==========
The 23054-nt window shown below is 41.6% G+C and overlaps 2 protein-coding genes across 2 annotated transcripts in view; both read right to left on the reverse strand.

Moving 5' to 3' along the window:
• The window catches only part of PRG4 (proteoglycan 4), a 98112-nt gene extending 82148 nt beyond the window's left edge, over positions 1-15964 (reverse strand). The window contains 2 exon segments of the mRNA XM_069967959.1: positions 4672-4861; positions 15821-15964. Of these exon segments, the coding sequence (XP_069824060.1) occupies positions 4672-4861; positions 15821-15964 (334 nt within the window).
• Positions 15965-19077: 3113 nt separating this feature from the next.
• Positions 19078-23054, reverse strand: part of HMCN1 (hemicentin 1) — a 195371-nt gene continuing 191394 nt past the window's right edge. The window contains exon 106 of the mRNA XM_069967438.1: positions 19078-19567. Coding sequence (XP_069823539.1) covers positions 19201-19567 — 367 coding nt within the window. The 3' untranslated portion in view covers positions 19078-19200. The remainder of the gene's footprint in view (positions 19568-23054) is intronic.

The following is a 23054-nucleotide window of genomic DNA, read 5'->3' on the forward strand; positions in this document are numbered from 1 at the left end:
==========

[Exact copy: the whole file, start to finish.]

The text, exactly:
The 23054-nt window shown below is 41.6% G+C and overlaps 2 protein-coding genes across 2 annotated transcripts in view; both read right to left on the reverse strand.

Moving 5' to 3' along the window:
• The window catches only part of PRG4 (proteoglycan 4), a 98112-nt gene extending 82148 nt beyond the window's left edge, over positions 1-15964 (reverse strand). The window contains 2 exon segments of the mRNA XM_069967959.1: positions 4672-4861; positions 15821-15964. Of these exon segments, the coding sequence (XP_069824060.1) occupies positions 4672-4861; positions 15821-15964 (334 nt within the window).
• Positions 15965-19077: 3113 nt separating this feature from the next.
• Positions 19078-23054, reverse strand: part of HMCN1 (hemicentin 1) — a 195371-nt gene continuing 191394 nt past the window's right edge. The window contains exon 106 of the mRNA XM_069967438.1: positions 19078-19567. Coding sequence (XP_069823539.1) covers positions 19201-19567 — 367 coding nt within the window. The 3' untranslated portion in view covers positions 19078-19200. The remainder of the gene's footprint in view (positions 19568-23054) is intronic.

The following is a 23054-nucleotide window of genomic DNA, read 5'->3' on the forward strand; positions in this document are numbered from 1 at the left end: